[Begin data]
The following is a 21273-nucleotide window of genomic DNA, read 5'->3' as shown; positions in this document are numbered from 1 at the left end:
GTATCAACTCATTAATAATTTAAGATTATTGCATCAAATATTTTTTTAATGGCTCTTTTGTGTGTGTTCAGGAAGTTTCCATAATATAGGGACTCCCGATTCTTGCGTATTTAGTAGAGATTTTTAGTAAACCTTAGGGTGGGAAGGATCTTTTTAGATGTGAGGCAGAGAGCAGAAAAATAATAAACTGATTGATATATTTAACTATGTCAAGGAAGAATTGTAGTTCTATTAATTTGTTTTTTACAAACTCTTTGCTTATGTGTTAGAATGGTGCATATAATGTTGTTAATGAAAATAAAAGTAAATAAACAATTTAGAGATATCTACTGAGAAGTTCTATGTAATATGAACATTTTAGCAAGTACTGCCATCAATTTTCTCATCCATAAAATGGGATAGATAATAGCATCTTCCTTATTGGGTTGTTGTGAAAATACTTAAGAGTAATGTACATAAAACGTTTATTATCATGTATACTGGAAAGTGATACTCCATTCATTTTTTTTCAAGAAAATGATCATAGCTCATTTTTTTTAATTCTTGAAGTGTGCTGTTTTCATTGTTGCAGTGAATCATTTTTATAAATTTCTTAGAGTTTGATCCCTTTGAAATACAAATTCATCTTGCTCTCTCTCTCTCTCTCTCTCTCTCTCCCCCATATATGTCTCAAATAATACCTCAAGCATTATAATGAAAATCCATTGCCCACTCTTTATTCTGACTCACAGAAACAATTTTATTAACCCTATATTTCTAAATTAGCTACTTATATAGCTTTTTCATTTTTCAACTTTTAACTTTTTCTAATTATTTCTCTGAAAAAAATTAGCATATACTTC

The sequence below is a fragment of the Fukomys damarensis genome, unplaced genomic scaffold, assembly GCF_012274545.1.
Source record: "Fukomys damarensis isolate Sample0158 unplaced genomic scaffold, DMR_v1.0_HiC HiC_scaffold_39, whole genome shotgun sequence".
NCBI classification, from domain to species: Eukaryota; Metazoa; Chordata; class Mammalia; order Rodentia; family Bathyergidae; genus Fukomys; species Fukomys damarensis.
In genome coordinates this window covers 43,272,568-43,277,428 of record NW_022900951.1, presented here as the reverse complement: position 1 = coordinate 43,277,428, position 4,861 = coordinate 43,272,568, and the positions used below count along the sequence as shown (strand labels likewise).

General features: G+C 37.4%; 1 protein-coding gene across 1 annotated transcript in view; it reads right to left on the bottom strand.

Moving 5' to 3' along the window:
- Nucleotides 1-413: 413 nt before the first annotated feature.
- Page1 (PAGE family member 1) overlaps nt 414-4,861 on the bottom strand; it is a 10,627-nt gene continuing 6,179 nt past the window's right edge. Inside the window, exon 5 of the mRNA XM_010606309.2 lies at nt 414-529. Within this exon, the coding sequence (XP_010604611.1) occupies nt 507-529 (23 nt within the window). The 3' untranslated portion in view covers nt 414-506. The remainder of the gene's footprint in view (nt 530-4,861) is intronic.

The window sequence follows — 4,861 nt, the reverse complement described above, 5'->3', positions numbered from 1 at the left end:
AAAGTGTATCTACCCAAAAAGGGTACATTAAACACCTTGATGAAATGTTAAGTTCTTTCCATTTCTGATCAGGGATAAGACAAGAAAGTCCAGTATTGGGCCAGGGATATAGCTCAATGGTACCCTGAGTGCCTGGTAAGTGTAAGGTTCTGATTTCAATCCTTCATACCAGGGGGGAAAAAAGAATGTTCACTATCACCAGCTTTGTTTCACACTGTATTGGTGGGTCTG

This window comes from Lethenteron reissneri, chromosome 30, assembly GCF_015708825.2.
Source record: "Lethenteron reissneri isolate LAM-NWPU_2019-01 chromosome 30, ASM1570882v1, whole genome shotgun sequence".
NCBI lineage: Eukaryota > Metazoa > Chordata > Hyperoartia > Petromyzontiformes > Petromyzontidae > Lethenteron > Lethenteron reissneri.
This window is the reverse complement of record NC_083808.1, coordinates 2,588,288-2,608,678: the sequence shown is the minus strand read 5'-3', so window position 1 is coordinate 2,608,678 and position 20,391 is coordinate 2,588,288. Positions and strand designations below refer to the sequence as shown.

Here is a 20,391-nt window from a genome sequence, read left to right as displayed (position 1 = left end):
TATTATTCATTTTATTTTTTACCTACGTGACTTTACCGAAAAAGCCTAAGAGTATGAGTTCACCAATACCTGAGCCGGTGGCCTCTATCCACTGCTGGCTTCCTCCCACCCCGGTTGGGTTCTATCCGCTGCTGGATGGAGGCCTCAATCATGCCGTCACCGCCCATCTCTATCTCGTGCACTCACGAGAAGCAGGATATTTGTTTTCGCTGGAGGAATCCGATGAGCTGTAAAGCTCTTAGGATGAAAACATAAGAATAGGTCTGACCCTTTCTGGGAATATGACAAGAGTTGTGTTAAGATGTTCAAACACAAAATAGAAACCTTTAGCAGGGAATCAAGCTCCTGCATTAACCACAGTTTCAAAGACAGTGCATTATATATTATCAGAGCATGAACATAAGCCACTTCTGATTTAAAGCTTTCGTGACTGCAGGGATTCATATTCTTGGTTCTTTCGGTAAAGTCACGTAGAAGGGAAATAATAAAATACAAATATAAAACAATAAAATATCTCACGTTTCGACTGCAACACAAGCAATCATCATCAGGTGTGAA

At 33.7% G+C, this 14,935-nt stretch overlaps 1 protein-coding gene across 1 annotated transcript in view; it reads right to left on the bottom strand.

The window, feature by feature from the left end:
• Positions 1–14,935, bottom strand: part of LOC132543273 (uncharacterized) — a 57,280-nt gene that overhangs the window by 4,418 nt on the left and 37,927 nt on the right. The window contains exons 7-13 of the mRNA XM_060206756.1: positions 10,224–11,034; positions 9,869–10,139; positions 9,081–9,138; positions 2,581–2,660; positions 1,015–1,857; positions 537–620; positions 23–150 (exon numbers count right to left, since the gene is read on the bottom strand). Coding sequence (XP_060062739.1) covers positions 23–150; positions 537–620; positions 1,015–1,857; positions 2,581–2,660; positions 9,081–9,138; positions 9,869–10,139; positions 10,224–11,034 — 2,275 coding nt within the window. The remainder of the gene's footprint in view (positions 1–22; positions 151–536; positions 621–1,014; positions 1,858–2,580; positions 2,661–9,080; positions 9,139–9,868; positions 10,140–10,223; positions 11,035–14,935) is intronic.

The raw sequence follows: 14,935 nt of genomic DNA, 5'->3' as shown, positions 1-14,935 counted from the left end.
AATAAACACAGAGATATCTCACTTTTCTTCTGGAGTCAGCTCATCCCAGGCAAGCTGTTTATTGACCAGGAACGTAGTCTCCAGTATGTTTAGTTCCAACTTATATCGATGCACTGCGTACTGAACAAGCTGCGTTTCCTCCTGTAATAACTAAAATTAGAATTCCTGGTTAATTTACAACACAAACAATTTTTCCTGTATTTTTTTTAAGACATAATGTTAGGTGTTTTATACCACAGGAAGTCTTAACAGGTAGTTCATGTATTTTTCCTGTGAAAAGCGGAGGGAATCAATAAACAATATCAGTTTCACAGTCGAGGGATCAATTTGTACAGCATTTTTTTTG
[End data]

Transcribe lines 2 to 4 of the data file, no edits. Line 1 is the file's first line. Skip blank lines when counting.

GTATCAACTCATTAATAATTTAAGATTATTGCATCAAATATTTTTTTAATGGCTCTTTTGTGTGTGTTCAGGAAGTTTCCATAATATAGGGACTCCCGATTCTTGCGTATTTAGTAGAGATTTTTAGTAAACCTTAGGGTGGGAAGGATCTTTTTAGATGTGAGGCAGAGAGCAGAAAAATAATAAACTGATTGATATATTTAACTATGTCAAGGAAGAATTGTAGTTCTATTAATTTGTTTTTTACAAACTCTTTGCTTATGTGTTAGAATGGTGCATATAATGTTGTTAATGAAAATAAAAGTAAATAAACAATTTAGAGATATCTACTGAGAAGTTCTATGTAATATGAACATTTTAGCAAGTACTGCCATCAATTTTCTCATCCATAAAATGGGATAGATAATAGCATCTTCCTTATTGGGTTGTTGTGAAAATACTTAAGAGTAATGTACATAAAACGTTTATTATCATGTATACTGGAAAGTGATACTCCATTCATTTTTTTTCAAGAAAATGATCATAGCTCATTTTTTTTAATTCTTGAAGTGTGCTGTTTTCATTGTTGCAGTGAATCATTTTTATAAATTTCTTAGAGTTTGATCCCTTTGAAATACAAATTCATCTTGCTCTCTCTCTCTCTCTCTCTCTCTCTCCCCCATATATGTCTCAAATAATACCTCAAGCATTATAATGAAAATCCATTGCCCACTCTTTATTCTGACTCACAGAAACAATTTTATTAACCCTATATTTCTAAATTAGCTACTTATATAGCTTTTTCATTTTTCAACTTTTAACTTTTTCTAATTATTTCTCTGAAAAAAATTAGCATATACTTC

The sequence below is a fragment of the Fukomys damarensis genome, unplaced genomic scaffold, assembly GCF_012274545.1.
Source record: "Fukomys damarensis isolate Sample0158 unplaced genomic scaffold, DMR_v1.0_HiC HiC_scaffold_39, whole genome shotgun sequence".